What a memorable day!

We began our day standing on the Mt. of Olives.  From here, Jesus looked out over the city and wept. For they did not know the time of their visitation (Luke 9: 44) From this very place Jesus ascended back to the Father after the resurrection. ” And while they looked steadfastly toward heaven, as He went up, behold two men stood by them in white apparel. Who also said, “Men of Galilee, why do you stand gazing up into heaven? This same Jesus who was taken up from you into heaven will so come in like manner as you saw Him go into heaven.” (Acts 1:10-11) NKJV

The Mount of Olives or Mount Olivet is a mountain ridge east of and adjacent to Jerusalem’s Old City. It is named for the olive groves that once covered its slopes. What a view!

After we all had an opportunity to take our photos  and videos of the fabulous panoramic view of the Old City, we began our descent to the Garden of Gethsemane. Walking down the very road that pilgrims through the ages traveled on their way to the Holy City, we passed a Jewish cemetery on the slopes of the Mount of Olives. This is the largest and holiest cemetery in the Jewish world, containing some 70,000 graves.

Notice in the picture below, the smaller broken slabs placed on top of the larger stone markers. We were told that in Israel’s War of Independence in 1948 the Jordanians took control of the Old City and surrounding areas including the Jewish cemetery on the  Mt of Olives. They destroyed many of the stone markers using some of them to level roads. The Six Day War of 1967, the Jordanian army was pushed out of Jerusalem and the city was reunited as the capitol of the Jewish State. Wherever remains of original markers in the cemetery were found, they were then placed on top of the new markers at the original burial sites. The tiny pieces of stone on some of the slabs were left by friends/family as a mark of their visit to the individual grave.

Garden of Gethsemane-

We could hardly believe we were about to enter the Garden of Gethsemane. This is the place where Jesus agonized on the night He was about to face his arrest and crucifixion. It is an olive grove.

Gethsemane. It is located at the foot of the Mount of Olives and across from the Kidron Valley. It is an olive grove. Next to it is the Church of All Nations in which an exposed bedrock is said to mark where Jesus prayed before he was arrested. It is an amazing testimony to the persistence of the olive tree. Ancient Jewish historian Josephus describes how when the Romans destroyed Jerusalem in 70 AD they cut down and destroyed all the trees surrounding the city. The olive tree would not die, but live. It produced new life and some of the roots have been carbon dated to 2,000 years old. This is where the unfolding of the drama of Holy Week really began. And we were there! And it became more real than ever before

Ancient olive trees in the Garden of Gethsemane.

The Garden Tomb

The tomb is empty!

A wine press at Gordon’s Garden Tomb where it is believed Jesus may have been crucified and buried.

Church of the Holy Sepulcher

Constantine’s mother, Queen Helena traveled to the Holy Land to identify the holy sites. She had churches built over them. This is where it is believed that Jesus was crucified and buried. In the Church of the Holy Sepulcher is the stone where they believe Jesus was prepared for burial. People come there and kneel, weep, pray, and kiss the stone in reverence.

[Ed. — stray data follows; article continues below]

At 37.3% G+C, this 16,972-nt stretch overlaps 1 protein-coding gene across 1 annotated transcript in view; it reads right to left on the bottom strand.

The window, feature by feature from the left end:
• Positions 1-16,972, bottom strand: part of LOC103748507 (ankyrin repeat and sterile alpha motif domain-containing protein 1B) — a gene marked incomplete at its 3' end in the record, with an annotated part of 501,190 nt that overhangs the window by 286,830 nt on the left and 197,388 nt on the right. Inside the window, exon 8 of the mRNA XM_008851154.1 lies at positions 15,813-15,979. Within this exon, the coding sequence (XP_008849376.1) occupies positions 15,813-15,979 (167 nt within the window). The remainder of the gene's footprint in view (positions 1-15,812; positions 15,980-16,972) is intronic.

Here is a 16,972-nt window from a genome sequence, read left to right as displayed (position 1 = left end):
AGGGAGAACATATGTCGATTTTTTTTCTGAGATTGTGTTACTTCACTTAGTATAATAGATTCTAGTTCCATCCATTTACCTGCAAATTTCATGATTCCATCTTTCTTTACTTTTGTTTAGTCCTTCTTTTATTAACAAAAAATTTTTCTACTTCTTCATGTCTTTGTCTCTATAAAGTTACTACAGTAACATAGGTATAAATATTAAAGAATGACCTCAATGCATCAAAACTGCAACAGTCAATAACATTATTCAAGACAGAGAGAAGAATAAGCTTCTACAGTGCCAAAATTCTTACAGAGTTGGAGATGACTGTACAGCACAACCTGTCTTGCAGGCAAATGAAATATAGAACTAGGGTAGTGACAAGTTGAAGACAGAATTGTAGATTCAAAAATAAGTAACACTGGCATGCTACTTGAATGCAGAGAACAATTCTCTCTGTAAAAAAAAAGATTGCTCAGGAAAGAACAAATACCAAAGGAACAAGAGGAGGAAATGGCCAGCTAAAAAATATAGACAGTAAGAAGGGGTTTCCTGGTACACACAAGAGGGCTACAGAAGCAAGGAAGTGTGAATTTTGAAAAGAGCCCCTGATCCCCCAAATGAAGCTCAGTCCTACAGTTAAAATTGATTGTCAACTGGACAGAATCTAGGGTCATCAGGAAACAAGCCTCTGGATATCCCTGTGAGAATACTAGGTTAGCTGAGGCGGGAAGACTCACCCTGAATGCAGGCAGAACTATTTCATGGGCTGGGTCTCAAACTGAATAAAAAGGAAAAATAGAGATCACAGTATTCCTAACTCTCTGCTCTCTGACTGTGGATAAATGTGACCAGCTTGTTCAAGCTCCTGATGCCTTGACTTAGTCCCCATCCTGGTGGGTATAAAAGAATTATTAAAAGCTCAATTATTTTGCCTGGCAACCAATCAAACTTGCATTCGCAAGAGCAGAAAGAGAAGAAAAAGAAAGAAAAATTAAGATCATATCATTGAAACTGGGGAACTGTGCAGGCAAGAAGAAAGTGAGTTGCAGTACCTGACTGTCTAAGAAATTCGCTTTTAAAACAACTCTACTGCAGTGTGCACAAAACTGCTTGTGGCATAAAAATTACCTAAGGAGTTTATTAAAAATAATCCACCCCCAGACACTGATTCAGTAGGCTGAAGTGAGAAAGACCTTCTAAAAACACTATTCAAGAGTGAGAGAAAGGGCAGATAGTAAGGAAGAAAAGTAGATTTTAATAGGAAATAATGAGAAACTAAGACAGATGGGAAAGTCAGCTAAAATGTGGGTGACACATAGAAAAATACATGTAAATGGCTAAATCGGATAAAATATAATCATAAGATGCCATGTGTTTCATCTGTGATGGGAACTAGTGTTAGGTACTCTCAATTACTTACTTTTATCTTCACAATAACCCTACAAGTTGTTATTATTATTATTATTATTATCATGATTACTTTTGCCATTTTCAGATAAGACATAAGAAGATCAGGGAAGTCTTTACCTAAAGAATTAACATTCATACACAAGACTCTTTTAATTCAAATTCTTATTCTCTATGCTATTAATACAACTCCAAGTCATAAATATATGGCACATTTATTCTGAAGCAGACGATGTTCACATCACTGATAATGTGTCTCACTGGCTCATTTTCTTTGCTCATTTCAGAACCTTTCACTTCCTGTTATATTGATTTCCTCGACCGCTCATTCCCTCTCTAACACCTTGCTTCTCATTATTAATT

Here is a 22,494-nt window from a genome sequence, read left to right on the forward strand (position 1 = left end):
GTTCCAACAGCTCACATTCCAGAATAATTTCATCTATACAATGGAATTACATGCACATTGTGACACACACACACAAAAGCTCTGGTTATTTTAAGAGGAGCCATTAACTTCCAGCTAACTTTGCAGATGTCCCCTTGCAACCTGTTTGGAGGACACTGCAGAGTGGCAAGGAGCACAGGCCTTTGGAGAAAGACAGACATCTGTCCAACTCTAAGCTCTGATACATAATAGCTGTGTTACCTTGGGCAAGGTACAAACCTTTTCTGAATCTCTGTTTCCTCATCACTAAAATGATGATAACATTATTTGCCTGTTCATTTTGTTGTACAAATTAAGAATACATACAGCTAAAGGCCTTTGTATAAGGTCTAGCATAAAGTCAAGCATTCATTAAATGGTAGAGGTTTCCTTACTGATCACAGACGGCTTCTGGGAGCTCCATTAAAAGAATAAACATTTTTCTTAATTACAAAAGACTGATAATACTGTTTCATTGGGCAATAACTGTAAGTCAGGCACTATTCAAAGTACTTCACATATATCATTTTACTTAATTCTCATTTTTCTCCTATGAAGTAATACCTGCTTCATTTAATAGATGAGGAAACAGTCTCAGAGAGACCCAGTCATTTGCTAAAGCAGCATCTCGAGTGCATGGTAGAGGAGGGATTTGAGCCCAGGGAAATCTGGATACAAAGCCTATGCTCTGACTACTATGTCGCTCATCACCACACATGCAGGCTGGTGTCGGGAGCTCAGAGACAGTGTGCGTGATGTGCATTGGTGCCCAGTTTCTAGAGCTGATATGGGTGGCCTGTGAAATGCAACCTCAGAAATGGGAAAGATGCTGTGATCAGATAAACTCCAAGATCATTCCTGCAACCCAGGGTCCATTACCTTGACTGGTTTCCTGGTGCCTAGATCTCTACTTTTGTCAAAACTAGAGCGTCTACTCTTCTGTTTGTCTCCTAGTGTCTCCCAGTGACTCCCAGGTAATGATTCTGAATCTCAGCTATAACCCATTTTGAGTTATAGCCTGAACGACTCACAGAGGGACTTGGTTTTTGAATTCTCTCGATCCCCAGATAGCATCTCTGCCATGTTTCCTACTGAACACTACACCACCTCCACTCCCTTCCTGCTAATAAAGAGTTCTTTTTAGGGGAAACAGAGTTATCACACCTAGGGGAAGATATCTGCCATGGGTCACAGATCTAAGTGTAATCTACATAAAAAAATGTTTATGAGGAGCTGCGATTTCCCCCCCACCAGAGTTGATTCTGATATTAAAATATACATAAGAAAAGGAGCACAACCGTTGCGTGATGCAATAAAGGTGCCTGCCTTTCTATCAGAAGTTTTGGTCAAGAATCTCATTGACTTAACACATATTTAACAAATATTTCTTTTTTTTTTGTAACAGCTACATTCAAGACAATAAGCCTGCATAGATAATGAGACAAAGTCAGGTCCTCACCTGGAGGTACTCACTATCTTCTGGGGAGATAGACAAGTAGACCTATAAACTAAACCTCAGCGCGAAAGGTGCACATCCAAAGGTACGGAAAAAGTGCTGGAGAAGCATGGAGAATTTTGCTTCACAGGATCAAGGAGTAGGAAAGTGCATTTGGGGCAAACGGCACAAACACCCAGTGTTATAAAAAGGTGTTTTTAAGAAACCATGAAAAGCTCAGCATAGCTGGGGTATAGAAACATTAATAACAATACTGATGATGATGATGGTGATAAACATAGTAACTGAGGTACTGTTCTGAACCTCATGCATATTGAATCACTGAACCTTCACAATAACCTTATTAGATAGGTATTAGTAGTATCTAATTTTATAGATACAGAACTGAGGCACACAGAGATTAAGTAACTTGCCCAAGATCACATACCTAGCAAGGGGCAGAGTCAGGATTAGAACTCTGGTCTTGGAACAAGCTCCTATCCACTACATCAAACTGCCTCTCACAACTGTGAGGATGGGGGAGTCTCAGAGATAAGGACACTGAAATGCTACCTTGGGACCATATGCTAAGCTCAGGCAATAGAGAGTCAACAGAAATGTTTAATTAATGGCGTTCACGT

We had a wonderful time of worship in the Upper Room

The acoustics are amazing in this room.  The unity of the Spirit and the sweet Presence of the Lord –so wonderful!

This video clip gives a panoramic view of the Upper Room.  

Below is a photo of a sign describing where the battle for Jerusalem ended. The metal monument on the right honors the men killed in the War of Independence.

Walking through the Jewish Quarter in Old City today, we came to a courtyard that a boys’ school used for recess. The apartments are built in a square formation so mothers can have an eye on the kids always. There wasn’t an adult in sight, but the boys had no trouble playing peacefully and settling disputes amongst themselves. When a Jewish song played over the loudspeaker, they filed back in by themselves and a new group came out to play.

Many of us prayed for these precious boys.

Damascus Gate in the Old City

Below – street scenes in Jerusalem

Western Wall
The Wall,’ as it’s often simply called, was once the retaining wall below the plaza of the Second Temple—the only part of the massive structure left standing after Roman armies demolished it in 70 A.D. Also referred to as the Western Wall, Wailing Wall or Kotel (as it is called in Hebrew), it is considered by Jews to be the most sacred site accessible for them to worship at today.

Visiting the Wall is a profound experience. The massive limestone blocks are constantly surrounded by worshipers, many of whom participate in the centuries-old tradition of tucking written prayers into the cracks between the stones. Stepping close, you can see mall slips of paper filling every crevice. Each note represents someone’s voice calling out to God—prayers of adoration, of gratitude, of desperation.

Damascus Gate in the Old City 

Haas Promenade

According to Jewish legend, it was from the location of today’s promenade that God showed Abraham where one day his descendants would build their holy city, 

Over 130 people from around the world went through the five intensive workshops that comprise the Watchmen on the Wall Seminar and were commissioned at the Jerusalem Convocation.  Click on the video below to hear the commitment that is made here on Mt. Scopus.   Sandy Wezowicz, Israel Education Director, led them in making their vows.


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